Film Reviews

You Will Be My Son Is Tense but Anticlimactic

The Great Santini with a pinch of Straw Dogs in French wine country, Gilles Legrand's You Will Be My Son recalls the "A" pictures Hollywood has basically stopped making. Whether Legrand's alternately compelling and clichéd drama of father-son struggles achieves the greatness of the aforementioned films is another matter. Paul de Merseul (Niels Arestrup) is a revered French vintner, lording over his estate with kingly resolve. His mousy heir apparent, son Martin (Lorànt Deutsch), is an object of constant disdain for Paul — so when head winemaker François (Patrick Chesnais) falls ill and his handsome son Philippe (Nicolas Bridet) arrives to help, the stars align for Paul to have a new second-in-command. Further complicating matters, Martin's beautiful wife, Alice (Anne Marivin), is lusted after by Paul and Philippe. With a Shakespearean set of family conflicts, the film can't help but engage, aided supremely by Arestrup, who struts his hour and 40 minutes onscreen with the magnetism of a bitter, baleful lion in winter. Merciless tension is created each time he sends subtle yet pointed flirtations Alice's way, his menace all the more unnerving for its quiet delivery. Unfortunately, Martin is positioned as the film's main character, a grievous error. While Martin's bookish, effeminate demeanor is believable, his passivity makes his perspective a poor one to tell a story through. The final minutes make him a bystander, rendering the potentially resonant ending instead frustratingly anticlimactic.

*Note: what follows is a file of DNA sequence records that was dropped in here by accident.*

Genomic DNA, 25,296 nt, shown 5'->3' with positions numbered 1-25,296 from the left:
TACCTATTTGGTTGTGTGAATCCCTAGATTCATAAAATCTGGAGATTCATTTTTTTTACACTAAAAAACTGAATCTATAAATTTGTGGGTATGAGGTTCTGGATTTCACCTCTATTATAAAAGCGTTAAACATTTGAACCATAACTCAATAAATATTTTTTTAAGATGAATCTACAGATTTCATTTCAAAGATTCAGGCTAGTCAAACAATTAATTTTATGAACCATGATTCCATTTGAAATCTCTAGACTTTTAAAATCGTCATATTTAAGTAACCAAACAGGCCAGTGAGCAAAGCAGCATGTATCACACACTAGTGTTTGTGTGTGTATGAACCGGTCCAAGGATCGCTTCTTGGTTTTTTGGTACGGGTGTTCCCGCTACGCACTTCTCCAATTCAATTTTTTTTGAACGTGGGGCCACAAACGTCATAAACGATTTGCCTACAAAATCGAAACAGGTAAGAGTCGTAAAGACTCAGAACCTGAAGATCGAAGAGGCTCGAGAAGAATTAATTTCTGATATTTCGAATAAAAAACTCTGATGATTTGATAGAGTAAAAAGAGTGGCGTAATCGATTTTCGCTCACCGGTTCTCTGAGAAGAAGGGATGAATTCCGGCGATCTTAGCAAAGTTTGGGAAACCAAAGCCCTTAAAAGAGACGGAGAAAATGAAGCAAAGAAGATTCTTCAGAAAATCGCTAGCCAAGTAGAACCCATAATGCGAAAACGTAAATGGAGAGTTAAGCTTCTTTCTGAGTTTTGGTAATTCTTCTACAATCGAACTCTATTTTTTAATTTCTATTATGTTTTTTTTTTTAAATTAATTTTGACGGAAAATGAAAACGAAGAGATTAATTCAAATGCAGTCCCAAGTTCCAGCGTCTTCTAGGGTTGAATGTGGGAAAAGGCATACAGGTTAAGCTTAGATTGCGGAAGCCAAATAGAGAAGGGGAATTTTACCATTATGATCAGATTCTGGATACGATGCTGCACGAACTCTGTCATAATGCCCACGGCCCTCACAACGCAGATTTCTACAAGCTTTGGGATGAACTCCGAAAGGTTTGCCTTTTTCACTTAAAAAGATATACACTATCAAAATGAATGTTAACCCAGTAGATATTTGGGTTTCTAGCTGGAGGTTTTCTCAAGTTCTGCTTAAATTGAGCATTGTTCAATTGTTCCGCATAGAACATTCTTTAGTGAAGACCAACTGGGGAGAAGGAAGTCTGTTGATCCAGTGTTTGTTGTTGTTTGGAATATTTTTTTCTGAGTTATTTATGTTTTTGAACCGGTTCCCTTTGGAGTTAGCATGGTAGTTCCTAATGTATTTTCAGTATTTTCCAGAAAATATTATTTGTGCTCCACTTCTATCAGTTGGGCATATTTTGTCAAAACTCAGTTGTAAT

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Zachary Wigon